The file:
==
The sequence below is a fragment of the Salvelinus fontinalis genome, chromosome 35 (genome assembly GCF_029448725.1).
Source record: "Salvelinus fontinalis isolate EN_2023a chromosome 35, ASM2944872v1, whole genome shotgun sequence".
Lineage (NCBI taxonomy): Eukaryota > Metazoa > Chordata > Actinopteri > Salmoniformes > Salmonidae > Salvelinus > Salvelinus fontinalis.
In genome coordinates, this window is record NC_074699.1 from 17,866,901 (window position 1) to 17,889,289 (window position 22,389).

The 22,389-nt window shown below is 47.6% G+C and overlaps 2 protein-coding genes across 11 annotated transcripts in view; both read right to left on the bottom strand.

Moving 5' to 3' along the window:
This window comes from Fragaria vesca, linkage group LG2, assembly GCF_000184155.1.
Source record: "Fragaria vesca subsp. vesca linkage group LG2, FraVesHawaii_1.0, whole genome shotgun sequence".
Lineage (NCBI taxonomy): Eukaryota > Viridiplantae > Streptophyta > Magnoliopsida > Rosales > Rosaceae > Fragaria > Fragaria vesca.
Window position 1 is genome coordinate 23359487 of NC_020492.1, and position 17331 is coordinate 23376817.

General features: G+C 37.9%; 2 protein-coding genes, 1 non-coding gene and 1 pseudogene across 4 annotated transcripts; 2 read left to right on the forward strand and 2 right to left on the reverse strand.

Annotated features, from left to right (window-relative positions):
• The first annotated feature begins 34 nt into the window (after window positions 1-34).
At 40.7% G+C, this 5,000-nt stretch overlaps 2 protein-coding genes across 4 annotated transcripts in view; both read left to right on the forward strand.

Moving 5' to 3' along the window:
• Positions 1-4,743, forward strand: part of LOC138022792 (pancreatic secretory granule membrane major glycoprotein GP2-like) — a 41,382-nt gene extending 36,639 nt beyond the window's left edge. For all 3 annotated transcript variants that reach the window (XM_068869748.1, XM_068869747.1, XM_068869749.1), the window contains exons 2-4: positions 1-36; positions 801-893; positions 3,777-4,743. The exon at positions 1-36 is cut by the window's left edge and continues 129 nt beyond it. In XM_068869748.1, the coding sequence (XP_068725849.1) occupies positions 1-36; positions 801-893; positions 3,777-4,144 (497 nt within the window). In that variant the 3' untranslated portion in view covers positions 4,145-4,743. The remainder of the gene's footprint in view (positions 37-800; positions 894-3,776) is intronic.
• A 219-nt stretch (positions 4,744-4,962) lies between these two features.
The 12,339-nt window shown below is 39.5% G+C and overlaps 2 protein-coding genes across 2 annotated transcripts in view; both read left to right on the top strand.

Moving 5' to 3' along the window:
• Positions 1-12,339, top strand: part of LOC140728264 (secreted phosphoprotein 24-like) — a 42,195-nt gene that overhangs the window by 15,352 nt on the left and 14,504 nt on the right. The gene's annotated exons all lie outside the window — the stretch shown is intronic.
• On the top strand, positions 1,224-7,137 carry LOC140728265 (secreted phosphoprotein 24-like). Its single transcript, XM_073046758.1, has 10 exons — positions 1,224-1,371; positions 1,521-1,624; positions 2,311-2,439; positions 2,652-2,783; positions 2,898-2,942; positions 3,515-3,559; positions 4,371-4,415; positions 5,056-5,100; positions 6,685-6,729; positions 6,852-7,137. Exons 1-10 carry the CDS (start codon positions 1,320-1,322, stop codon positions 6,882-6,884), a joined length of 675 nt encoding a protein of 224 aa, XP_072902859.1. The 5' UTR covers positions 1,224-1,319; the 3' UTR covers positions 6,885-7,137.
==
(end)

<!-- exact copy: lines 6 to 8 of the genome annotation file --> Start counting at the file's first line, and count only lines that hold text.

Moving 5' to 3' along the window:
This window comes from Fragaria vesca, linkage group LG2, assembly GCF_000184155.1.
Source record: "Fragaria vesca subsp. vesca linkage group LG2, FraVesHawaii_1.0, whole genome shotgun sequence".